Tuesday, December 2, 2008

The spreadsheet behaviour

Every now and again I tend to go off into a little game design tangent. This is partially related to the fact that I have been playing games since the advent of pong (wait, scratch that... it makes me look old... pacman... no... tank wars... no ah to hell with it... I'm old). The rest is occupational hazard (software development) and a inexplicable fascination with game theory.

So today we're going to go off in one of my tangents together and take a look at how the evolution of games in general led to what I like to call spreadsheet behaviour.

Looking back over the decades of games we can fairly clearly see that most games are little more than a simulation that is heavily reliant upon numbers / math. Not surprising of course considering the involvement of computers but we can also note a significant trend towards 'showing the numbers'. This means that in most modern MMORPGs you can clearly see how many hit points you have, how much mana/energy/rage, how much strength, int, stamina etc. etc. and you can literally compile a large spreadsheet of data about your character.

This more often than not leads to so called min-maxing, numbercrunching and theorycrafting where all of a sudden the power of your character isn't determined by using terrain effectively or knowing when to strike and when not to but increasingly becomes a game of allocating stats / talents in the correct way.

Sun tzu's art of war is conveniently discarded in favor of putting the right stats in the right place and the whole process of watching the numbers increase evolves into somewhat of an obsession for players.

This obsession results in a number of unwanted behaviours. Why do people steal kills? Why do people use 3rd party tools to gain advantages? Why do people exploit bugs? Sure, there are those that enjoy making other people's lives miserable but in general this behaviour is motivated by the spreadsheet and for the spreadsheet.

It is no longer the world or the lore that dictates the progression of characters but more and more it becomes a matter of watching the right numbers increase on your spreadsheet.

Unfortunately most game designers tend to play into this behaviour. Games quickly evolve in giving players more numbers and more things to 'spreadsheet' in order to keep the game interesting longer. Expansions are brought in in order to provide more ladders for players to climb, to provide more and better equipment forcing people to re-evaluate their current spreadsheet in favor of a new one.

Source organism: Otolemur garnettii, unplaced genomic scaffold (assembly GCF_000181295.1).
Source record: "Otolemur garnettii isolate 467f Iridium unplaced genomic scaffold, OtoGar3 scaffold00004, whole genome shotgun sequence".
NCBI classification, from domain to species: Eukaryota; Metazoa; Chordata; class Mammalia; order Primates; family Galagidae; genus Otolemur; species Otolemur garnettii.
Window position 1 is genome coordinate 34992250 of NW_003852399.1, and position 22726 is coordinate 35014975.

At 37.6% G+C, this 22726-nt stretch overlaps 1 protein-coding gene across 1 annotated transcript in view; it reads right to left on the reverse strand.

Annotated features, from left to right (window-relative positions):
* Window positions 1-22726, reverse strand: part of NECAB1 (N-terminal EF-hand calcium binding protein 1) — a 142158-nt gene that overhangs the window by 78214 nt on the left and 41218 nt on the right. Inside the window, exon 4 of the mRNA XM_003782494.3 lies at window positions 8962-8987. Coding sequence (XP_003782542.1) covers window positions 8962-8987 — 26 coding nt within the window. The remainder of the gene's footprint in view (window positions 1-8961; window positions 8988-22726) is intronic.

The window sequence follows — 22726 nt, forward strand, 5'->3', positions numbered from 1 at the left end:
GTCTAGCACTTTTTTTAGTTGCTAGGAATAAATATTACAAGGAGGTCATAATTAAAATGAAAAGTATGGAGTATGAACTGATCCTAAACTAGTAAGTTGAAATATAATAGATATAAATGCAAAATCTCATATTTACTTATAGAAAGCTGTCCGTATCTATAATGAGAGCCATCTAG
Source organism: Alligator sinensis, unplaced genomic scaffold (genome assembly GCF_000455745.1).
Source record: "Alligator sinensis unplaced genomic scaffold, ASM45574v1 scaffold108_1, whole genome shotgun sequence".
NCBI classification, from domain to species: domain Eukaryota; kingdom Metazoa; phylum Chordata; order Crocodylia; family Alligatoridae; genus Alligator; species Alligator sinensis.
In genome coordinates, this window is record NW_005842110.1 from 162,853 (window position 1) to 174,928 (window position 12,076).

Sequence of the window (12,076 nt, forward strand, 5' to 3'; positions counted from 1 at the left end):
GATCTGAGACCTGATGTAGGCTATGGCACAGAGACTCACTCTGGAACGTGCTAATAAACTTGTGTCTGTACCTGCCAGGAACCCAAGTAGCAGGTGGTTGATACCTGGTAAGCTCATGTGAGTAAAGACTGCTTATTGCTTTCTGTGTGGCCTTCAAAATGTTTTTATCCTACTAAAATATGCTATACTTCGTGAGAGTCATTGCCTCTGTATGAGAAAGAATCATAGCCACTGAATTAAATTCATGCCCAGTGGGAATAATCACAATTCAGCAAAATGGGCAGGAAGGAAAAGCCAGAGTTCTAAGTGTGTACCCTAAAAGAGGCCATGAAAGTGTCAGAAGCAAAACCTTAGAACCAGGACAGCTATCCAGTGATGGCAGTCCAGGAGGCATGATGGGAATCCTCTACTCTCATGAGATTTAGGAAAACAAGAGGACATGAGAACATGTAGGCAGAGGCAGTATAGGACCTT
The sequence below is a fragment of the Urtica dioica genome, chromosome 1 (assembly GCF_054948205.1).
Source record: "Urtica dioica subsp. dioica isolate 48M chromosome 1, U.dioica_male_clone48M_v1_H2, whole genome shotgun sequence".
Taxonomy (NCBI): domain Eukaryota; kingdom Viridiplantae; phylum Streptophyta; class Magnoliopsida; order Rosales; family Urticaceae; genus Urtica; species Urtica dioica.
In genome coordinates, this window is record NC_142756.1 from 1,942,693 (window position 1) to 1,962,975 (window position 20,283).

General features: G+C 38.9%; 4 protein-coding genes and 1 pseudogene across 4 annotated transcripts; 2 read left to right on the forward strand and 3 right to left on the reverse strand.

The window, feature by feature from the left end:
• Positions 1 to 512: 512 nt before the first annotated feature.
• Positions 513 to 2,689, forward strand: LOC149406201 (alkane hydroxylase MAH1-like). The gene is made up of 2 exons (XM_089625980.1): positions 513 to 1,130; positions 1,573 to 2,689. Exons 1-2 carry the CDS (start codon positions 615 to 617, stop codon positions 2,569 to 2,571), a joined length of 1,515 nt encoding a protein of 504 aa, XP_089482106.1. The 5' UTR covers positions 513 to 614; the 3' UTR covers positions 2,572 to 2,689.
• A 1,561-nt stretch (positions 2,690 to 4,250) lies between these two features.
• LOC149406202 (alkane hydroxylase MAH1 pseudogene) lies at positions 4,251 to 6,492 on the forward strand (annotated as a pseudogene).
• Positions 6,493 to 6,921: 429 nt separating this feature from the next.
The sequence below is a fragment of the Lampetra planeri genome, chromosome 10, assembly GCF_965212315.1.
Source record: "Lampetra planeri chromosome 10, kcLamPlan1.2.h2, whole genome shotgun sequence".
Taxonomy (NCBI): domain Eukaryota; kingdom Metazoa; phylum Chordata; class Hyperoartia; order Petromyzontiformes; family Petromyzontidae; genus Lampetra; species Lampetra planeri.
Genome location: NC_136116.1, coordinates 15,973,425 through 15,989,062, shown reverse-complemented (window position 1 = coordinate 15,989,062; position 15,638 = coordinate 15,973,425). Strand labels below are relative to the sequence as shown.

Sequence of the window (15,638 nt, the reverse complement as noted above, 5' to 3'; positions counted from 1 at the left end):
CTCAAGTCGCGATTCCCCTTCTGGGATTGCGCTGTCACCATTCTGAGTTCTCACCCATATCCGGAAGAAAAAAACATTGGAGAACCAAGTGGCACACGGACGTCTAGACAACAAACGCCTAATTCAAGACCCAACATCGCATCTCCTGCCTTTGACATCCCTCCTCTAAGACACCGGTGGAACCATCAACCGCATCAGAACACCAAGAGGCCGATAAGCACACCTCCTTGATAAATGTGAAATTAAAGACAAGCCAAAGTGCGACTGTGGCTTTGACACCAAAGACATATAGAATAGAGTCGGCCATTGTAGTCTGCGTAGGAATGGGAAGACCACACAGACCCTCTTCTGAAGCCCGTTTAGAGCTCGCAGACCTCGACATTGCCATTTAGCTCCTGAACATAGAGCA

And this is very much understandable from a game design perspective considering the alternative.

After all, what would happen if the numbers were not visible? What would the result be if repeatedly killing the same mob(s) [grinding] didn't give you any visual representation of improvement and you simply wouldn't know if the grind was doing you any good or not past the 10th orc you just whacked?

It would take away most of the spread-sheet behaviour but in return would put much greater demands on game designers that all of a sudden have to find ways to keep their world interesting without giving tangible feedback like: you've gained 1200xp

The question begs to be asked however: Is the game designer shooting himself in the foot with this spreadsheet orientation? If the only thing that matters in a game is getting the numbers right then what happens to that content that doesn't give the right numbers?

Are game designers trading the dream of an immersive world for more ladders and more spreadsheet math because they're too lazy to build actually engaging content?

5 comments:

LarĂ­sa said...

God, I hate the spreadsheets expectations on me. It's just a bunch of homework which I don't enjoy at all. I feel pretty clueless about what is an upgrade and what isn't. I whish I had a pocket spreadsheet nerd to hand over the decisions to, to help me out... Is there anyone out there who would like a few more things to count? Hint, hint.

Captain The First said...

Hehe, there's a reason I run a guild for solo-ists and other general friendly misfits.

Spreadsheeting is nice because it is relatively simple. You know if you add x agility you get y AP and that's something pretty much anyone can sink their teeth into but in the end it takes away from the actual game and is just a crutch for a developer/designer to avoid spending excessive amounts of time on 'potential' immersion.

I'll have to decline your offer on doing your spreadsheets for you mostly because you'd not be happy with the result (unless you enjoy being optimized for solo instancing...)

Pies said...

To me, what you're saying sounds a lot like "wouldn't the world be a happier place if we didn't study physics?" Maybe, maybe not. The point is that the physics is there, it dictates how things work. You can choose not to learn about it, but it will still affect you.

Hagu said...

Have you considered there are a lot of people like myself who love the spreadsheet?

Lots of people like fast, interactive battles without caring much about stats. This is who FPS console games appeal to. I loathe those sort of games, and like what WoW used to be.

Some people think the spreadsheets, professions, and AH are distractions from the game, but other consider them THE game.

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